Most of these countries, including Kenya and Uganda, were former British colonies that have continued the legacy of the colonialists' anti-gay legislation: in 2014 Uganda introduced a so-called "kill the gays" law that sought to make same-sex relationships punishable by life imprisonment and, in some instances, death. In 2019 Uganda's Minister of Ethics and Integrity called to introduce such a bill once again.
The photobook, designed by Emerson, Wajdowicz Studios, showcases Naughton's portraits of LGBT+ people from Uganda, Kenya, and other East African countries, some of whom have remained in their birthplaces despite the abuse and discrimination they face; some who have fled as refugees to apply to be resettled in places that don't promote such horrific values and legislation.
Published by The New Press, This is How the Heart Beats presents Naughton's images accompanied by texts written by Jacob Kushner, a foreword by Ugandan queer activist Ruth Muganzi, and an essay by Cynthia Ndikumana, a transgender activist from Burundi. Together, these striking portraits and insightful, thoughtful but frequently depressing texts form a narrative of oppression; shifting from moments of darkness to ones of hope as the subjects of the images look to the future.
Jacob Kushner writes at the end of the book that only a small percentage of queer East Africans who apply to resettle in the West are ultimately successful. "Even the very few who win a ticket to a new life will usually have to wait several years before they are authorized to leave. 'Most of the population of Kakuma will be here for life,' a Belgian refugee worker for the UNHCR told me. The result is that the collection of huts where many of the LGBT+ Ugandans live has begun to feel permanent."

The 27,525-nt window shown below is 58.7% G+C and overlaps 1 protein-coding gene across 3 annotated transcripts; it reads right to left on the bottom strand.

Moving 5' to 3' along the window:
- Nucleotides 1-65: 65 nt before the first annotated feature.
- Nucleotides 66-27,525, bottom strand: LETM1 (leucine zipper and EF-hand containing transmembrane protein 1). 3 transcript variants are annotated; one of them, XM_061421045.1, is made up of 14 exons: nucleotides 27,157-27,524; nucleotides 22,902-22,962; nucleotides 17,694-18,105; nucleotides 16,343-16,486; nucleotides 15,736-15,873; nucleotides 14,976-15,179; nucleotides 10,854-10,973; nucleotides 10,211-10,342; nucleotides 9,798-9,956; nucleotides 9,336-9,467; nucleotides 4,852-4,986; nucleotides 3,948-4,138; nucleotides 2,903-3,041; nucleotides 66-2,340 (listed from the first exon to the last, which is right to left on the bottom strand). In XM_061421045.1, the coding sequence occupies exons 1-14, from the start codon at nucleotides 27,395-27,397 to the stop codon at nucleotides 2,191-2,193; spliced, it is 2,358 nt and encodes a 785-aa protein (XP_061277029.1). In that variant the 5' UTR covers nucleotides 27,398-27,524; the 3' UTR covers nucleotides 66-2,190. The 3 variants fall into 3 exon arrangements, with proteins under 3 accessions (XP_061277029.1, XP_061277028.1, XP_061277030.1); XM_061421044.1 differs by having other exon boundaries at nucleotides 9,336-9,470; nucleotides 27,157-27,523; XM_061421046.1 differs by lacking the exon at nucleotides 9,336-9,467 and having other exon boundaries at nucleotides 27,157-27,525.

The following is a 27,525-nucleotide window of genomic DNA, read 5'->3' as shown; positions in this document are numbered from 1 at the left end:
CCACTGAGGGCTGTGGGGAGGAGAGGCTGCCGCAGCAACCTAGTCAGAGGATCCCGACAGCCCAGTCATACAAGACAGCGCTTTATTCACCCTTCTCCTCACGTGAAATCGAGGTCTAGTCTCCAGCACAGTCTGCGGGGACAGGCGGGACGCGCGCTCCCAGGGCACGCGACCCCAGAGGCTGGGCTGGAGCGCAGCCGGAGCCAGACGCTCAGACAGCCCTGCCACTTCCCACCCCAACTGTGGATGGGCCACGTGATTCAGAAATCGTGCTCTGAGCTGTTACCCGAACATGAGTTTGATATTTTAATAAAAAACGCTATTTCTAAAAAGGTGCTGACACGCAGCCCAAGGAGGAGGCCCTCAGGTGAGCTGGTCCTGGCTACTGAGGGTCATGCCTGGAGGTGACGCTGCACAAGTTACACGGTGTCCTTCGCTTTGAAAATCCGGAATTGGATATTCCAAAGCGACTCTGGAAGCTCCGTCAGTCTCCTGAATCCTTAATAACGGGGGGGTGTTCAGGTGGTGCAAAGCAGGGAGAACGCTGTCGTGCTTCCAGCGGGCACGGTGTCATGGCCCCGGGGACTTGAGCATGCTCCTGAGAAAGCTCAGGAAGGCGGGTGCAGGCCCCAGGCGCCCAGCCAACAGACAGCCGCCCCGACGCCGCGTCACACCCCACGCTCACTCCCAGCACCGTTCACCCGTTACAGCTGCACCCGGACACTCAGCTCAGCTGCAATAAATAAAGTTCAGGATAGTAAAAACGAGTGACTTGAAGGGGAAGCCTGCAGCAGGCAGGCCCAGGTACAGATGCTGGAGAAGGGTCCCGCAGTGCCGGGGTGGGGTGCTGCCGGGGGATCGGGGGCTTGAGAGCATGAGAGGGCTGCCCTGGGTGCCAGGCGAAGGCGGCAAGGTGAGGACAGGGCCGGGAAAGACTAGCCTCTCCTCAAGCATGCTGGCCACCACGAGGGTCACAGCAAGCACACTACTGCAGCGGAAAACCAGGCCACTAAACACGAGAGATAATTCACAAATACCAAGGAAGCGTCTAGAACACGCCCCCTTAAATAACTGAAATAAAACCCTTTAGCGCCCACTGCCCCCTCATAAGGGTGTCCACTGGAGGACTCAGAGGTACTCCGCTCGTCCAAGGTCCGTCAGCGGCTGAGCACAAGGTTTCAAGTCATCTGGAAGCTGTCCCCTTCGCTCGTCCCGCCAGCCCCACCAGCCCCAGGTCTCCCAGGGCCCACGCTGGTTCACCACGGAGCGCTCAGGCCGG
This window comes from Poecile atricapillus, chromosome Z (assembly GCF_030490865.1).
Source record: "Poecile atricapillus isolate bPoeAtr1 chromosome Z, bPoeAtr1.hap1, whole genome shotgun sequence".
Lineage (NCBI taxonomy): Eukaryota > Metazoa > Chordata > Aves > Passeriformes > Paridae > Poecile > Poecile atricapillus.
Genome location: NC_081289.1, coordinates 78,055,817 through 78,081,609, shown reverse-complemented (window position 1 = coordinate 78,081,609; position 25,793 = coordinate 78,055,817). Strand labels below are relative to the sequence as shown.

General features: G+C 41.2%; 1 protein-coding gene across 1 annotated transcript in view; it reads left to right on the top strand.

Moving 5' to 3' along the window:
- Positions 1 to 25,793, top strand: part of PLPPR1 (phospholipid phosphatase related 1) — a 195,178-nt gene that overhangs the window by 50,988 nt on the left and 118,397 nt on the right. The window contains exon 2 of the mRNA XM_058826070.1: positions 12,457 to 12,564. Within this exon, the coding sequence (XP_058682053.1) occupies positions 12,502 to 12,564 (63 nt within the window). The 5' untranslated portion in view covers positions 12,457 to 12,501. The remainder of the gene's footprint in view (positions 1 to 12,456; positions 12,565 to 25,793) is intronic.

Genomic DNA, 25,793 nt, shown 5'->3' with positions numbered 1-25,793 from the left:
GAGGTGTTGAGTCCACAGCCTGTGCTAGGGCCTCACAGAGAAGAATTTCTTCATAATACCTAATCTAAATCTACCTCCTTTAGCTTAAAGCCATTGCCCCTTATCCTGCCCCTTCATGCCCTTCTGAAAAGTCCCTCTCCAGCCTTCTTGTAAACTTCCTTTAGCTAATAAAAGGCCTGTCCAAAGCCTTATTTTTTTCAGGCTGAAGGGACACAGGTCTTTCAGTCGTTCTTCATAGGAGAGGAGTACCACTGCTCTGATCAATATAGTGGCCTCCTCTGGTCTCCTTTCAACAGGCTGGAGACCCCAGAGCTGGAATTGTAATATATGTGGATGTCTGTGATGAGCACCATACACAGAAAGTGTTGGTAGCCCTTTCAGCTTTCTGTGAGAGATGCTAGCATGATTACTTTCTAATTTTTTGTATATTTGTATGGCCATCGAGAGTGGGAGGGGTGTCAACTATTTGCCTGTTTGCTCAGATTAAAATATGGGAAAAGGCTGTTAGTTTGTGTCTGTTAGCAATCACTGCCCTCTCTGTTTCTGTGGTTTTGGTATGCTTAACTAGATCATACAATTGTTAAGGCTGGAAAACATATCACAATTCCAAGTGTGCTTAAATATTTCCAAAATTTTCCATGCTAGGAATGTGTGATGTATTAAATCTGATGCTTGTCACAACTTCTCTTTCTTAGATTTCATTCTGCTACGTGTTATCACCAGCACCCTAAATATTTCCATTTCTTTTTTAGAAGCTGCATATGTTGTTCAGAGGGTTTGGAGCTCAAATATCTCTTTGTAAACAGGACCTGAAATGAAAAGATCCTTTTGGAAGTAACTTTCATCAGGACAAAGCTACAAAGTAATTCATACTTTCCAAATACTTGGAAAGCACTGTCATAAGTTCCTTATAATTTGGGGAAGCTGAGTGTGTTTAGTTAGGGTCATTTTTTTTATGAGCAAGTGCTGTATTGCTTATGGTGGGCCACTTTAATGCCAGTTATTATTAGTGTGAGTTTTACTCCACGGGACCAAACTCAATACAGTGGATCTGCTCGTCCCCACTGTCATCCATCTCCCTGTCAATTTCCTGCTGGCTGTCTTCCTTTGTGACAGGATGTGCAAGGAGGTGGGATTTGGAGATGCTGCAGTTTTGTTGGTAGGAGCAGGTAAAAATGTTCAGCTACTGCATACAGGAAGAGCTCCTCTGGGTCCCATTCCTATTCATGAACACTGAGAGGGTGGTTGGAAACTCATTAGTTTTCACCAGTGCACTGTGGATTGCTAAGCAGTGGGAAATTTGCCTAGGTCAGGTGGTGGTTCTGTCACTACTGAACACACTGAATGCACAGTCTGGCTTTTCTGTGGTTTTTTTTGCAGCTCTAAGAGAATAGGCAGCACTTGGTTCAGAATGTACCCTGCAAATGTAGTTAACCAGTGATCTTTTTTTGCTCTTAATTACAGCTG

In a more hopeful call to arms, activist Cynthia Ndikumana urges East Africans to persevere: "I want to tell all LGBT+ people-the people in Burundi, in Kenya, in the Kakuma Refugee Camp, in all of Africa-to be strong, never to give up. It can be a long and difficult process getting out of the country and finding a place of safety, but there are good, kind people along the way who will help you – in my case, people I can't thank enough for all they did for me. And now I am here, and I am safe."